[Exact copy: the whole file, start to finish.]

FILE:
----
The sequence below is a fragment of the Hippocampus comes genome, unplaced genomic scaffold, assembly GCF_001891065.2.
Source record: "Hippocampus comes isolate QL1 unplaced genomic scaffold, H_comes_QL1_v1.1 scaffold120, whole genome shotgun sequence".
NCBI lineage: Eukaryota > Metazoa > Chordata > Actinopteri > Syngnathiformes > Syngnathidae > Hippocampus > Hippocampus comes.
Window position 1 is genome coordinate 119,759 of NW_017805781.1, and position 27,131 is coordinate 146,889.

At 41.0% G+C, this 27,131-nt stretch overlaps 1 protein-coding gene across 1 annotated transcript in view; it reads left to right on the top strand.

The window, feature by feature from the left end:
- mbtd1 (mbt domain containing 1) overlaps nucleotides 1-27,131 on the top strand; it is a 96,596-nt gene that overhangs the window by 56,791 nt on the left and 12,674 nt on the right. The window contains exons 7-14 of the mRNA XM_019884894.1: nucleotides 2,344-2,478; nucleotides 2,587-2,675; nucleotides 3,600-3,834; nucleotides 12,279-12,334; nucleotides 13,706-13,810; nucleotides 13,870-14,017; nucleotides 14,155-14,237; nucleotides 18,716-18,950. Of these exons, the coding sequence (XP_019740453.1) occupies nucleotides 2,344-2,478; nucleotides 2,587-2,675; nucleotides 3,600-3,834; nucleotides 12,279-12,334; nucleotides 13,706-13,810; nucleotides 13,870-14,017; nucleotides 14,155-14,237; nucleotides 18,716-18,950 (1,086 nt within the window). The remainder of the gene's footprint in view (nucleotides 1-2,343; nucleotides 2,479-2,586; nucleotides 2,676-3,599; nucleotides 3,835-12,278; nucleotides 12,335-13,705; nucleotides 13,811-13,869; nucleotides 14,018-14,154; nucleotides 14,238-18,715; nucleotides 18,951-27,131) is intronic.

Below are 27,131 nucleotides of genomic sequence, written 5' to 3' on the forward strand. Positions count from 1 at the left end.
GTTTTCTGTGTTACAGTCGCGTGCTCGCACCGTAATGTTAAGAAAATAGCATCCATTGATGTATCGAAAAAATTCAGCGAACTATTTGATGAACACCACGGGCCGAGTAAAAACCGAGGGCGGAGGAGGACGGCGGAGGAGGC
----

The sequence below is a fragment of the Hippocampus comes genome, unplaced genomic scaffold, assembly GCF_001891065.2.
Source record: "Hippocampus comes isolate QL1 unplaced genomic scaffold, H_comes_QL1_v1.1 scaffold120, whole genome shotgun sequence".
NCBI lineage: Eukaryota > Metazoa > Chordata > Actinopteri > Syngnathiformes > Syngnathidae > Hippocampus > Hippocampus comes.
Window position 1 is genome coordinate 119,759 of NW_017805781.1, and position 27,131 is coordinate 146,889.

At 41.0% G+C, this 27,131-nt stretch overlaps 1 protein-coding gene across 1 annotated transcript in view; it reads left to right on the top strand.

The window, feature by feature from the left end:
- mbtd1 (mbt domain containing 1) overlaps nucleotides 1-27,131 on the top strand; it is a 96,596-nt gene that overhangs the window by 56,791 nt on the left and 12,674 nt on the right. The window contains exons 7-14 of the mRNA XM_019884894.1: nucleotides 2,344-2,478; nucleotides 2,587-2,675; nucleotides 3,600-3,834; nucleotides 12,279-12,334; nucleotides 13,706-13,810; nucleotides 13,870-14,017; nucleotides 14,155-14,237; nucleotides 18,716-18,950. Of these exons, the coding sequence (XP_019740453.1) occupies nucleotides 2,344-2,478; nucleotides 2,587-2,675; nucleotides 3,600-3,834; nucleotides 12,279-12,334; nucleotides 13,706-13,810; nucleotides 13,870-14,017; nucleotides 14,155-14,237; nucleotides 18,716-18,950 (1,086 nt within the window). The remainder of the gene's footprint in view (nucleotides 1-2,343; nucleotides 2,479-2,586; nucleotides 2,676-3,599; nucleotides 3,835-12,278; nucleotides 12,335-13,705; nucleotides 13,811-13,869; nucleotides 14,018-14,154; nucleotides 14,238-18,715; nucleotides 18,951-27,131) is intronic.

Below are 27,131 nucleotides of genomic sequence, written 5' to 3' on the forward strand. Positions count from 1 at the left end.
GTTTTCTGTGTTACAGTCGCGTGCTCGCACCGTAATGTTAAGAAAATAGCATCCATTGATGTATCGAAAAAATTCAGCGAACTATTTGATGAACACCACGGGCCGAGTAAAAACCGAGGGCGGAGGAGGACGGCGGAGGAGGC